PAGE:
Sunday, November 14, 2010

The Aldosterone Antagonist Eplerenone in Populations with Heart Failure: Another Task for Disease Management Programs

After the Disease Management Care Blog read this New England Journal of Medicine report back in 1999, it began to prescribe the aldosterone antagonist "spironolactone" for its patients with low ejection fraction chronic heart failure. Aldosterone is one of many normal human hormones that increase in response to a struggling heart. High levels of aldosterone contribute to a downward spiral of additional heart damage and impaired blood flow.

Unhappily, some of the DMCB patients developed dangerously high blood potassium levels. At the same time, reports of that side effect began to appear, for example here and also discussed here. Convinced that this was another example of the gulf between notions of academic efficacy and real world clinic effectiveness, the DMCB decided to return to the basic principle of "first, do no harm." It dropped spironolactone from its heart failure tool box.

With time, however, other reports like this began to appear, suggesting that if physicians were careful, spironolactone was still a good option. What's more, recommendations in favor of spironolactone appeared in the American Heart Association guidelines for the treatment of heart failure:

Recommendations Concerning Aldosterone Antagonists. The addition of low-dose aldosterone antagonists is recommended in carefully selected patients...based on the strong data demonstrating reduced death and rehospitalization in 2 clinical trial populations... For both of these major trials, patients were excluded for a serum creatinine level in excess of 2.5 mg per dL, but few patients were actually enrolled with serum creatinine levels over 1.5 mg per dL.... The average serum creatinine of enrolled patients was 1.1 mg per dL, above which there was no demonstrable benefit for survival. To minimize the risk of life-threatening hyperkalemia... patients should have initial serum creatinine less than 2.0 to 2.5 mg per dL without recent worsening and serum potassium less than 5.0 (page 1987).

And now the results from this huge international multi-site study have just been released. Over 2700 patients with heart failure who were already on aggressive state-of-the-art treatment for their heart failure were randomly assigned to another aldosterone antagonist called "eplerenone" or placebo. After 21 months, there was an absolute 7 % risk reduction for the combined end points along with statistically significant drops in deaths and hospitalizations. According to the accompanying editorial, the number-needed-to-treat (NNT) is an impressive 19. As expected, there were an increased number of patients who developed potentially dangerous increases in potassium levels in the treatment (11.8%) group vs. the placebo group 7.2%), but compared to the survival benefit, it seemed worth it.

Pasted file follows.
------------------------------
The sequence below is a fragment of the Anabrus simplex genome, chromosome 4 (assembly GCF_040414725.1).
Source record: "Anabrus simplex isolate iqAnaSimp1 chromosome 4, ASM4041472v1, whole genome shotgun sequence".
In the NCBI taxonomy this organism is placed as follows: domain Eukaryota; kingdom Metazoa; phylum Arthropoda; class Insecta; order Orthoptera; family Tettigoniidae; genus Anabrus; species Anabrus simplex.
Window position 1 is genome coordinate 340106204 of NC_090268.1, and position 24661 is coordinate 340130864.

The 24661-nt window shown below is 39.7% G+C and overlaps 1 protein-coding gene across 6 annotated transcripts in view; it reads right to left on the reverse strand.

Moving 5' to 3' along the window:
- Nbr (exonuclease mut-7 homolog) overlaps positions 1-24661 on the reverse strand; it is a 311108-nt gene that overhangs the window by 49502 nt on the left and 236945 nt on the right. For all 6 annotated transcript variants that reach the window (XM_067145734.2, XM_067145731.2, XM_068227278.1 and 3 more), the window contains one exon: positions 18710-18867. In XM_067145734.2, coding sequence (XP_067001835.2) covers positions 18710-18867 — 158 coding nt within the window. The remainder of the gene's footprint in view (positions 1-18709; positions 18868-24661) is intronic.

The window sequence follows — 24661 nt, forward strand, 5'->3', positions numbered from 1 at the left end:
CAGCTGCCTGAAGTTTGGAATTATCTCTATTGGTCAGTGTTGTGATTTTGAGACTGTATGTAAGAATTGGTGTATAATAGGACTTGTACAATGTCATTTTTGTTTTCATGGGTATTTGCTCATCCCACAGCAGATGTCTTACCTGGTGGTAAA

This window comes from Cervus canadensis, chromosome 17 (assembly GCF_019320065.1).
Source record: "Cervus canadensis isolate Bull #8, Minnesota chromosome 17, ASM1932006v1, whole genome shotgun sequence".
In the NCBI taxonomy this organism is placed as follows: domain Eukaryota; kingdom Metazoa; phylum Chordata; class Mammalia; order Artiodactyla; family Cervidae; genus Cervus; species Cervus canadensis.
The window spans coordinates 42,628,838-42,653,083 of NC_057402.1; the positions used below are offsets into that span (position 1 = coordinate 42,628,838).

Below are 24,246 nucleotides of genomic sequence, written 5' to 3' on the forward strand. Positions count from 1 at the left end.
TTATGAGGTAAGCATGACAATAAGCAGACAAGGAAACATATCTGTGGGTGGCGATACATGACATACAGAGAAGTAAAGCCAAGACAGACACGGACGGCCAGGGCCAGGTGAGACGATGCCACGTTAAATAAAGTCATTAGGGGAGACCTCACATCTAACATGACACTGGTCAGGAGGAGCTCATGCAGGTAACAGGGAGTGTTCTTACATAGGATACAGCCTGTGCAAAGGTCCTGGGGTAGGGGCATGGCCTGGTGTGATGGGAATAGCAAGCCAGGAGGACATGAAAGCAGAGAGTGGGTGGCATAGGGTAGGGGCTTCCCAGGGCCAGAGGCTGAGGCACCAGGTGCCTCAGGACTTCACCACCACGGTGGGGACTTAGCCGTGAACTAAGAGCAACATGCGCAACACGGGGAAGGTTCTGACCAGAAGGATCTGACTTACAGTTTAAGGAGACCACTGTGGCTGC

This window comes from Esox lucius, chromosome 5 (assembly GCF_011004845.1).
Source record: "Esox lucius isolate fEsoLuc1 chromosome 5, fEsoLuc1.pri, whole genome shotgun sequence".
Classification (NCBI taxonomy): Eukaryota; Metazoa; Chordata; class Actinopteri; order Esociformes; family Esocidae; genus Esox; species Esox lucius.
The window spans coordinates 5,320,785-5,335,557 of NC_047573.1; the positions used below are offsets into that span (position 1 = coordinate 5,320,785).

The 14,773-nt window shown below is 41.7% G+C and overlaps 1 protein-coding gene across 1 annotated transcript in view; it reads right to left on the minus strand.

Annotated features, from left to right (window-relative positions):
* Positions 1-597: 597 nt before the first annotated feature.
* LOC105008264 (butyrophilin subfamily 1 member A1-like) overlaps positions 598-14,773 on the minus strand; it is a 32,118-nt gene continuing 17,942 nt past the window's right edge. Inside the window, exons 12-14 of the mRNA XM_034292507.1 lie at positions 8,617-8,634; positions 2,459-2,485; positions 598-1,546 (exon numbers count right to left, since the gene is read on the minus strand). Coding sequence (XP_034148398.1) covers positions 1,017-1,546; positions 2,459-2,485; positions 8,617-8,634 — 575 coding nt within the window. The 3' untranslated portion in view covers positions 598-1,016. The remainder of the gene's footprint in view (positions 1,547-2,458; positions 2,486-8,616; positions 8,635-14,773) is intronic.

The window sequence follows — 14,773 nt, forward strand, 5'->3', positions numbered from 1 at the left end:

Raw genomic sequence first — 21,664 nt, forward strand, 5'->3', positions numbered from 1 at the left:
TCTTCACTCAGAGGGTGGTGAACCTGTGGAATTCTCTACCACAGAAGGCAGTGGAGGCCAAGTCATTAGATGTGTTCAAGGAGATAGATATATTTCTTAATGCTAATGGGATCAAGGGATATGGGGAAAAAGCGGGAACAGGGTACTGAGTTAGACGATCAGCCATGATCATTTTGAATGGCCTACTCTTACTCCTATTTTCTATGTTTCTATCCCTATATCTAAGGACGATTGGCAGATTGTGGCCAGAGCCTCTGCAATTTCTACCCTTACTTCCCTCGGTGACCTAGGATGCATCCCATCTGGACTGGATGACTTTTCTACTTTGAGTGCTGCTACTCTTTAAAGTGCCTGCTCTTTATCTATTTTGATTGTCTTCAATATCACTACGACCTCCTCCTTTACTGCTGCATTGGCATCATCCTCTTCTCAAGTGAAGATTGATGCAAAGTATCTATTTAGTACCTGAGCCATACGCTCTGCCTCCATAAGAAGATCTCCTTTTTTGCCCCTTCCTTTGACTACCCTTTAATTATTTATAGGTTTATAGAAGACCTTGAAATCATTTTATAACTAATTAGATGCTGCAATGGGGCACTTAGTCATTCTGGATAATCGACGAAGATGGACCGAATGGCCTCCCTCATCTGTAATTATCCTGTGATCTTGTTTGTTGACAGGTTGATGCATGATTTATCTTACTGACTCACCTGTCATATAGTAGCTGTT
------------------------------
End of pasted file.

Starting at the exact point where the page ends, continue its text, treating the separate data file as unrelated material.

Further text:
This is noteworthy publication for the science of population health/disease management community. This report gives reason to advocate for the use of "aldosterone antagonists" in populations defined by the presence of dilated cardiomyopathy/low ejection fraction heart failure. Patients should be alerted about this treatment option, helped to understand it's risks, benefits and alternatives and coached to ask their docs about this. Since changes in kidney function can lead to high potassium levels, physicians in the real world may be understandably reluctant to start this therapy. Disease management can help by providing an important extra margin of safety by helping to make sure that patients have as well as keep any and all scheduled laboratory testing appointments. If the disease management program can get the lab test results, it can work with the physician to contact the patient to stop the medicine if there are any problems.


c3 said...

Two comments:
1)It will be interesting to see how docs implement this given their fear of hyperkalemia. It will be similar to the glucophage and renal insuff issue in Type 2 diabetics. We're reluctant to use it when the Creatinine rises even though the studies suggest

Damn the torpedoes; full sspeed ahead

2) Was it a set dose of epleronone? spironolactone is supposed to be a set dose but it seemed so hard for docs not to want to treat it as a titratable intervention

Jaan Sidorov said...

Yes, the dose was adjusted. The dose was started at 25 mg qd, unless the estimated GFR was less than 50 (but greater than 30), in which case it was 25 qod. If the K remained less than 5 over the next month, the dose was then doubled (50 or 25 qd) which the K was watched at least every 4 months. If it was high, the drug was stopped, the K monitored and when it dropped, restarted at a lower dose. Sounds like a need for what nurses call "standing orders."

Dr. Brindis said...

The results of the EMPHASIS-HF trial caused quite the discussion at AHA. Numerous doctors at the meeting recognized a wider use of spironolactone as a less costly alternative to eplerenone -- the generic spironolactone costs less than 20 cents a day compared to $133 a month for eplerenone. Given the results, past president of the American College of Cardiology, Dr. Alfred Bove, was led to say, “It’s hard to tell now which patients should get the pricey medicine.” Given all the emphasis on controlling costs in health care and appreciating that previous studies demonstrated a similar benefit with the generic spironolactone I agree with Dr Bove's assessment as to not knowing clinically when eplerenone would be preferred over spironolactone particularly appreciating the marked cost differences between the two medications.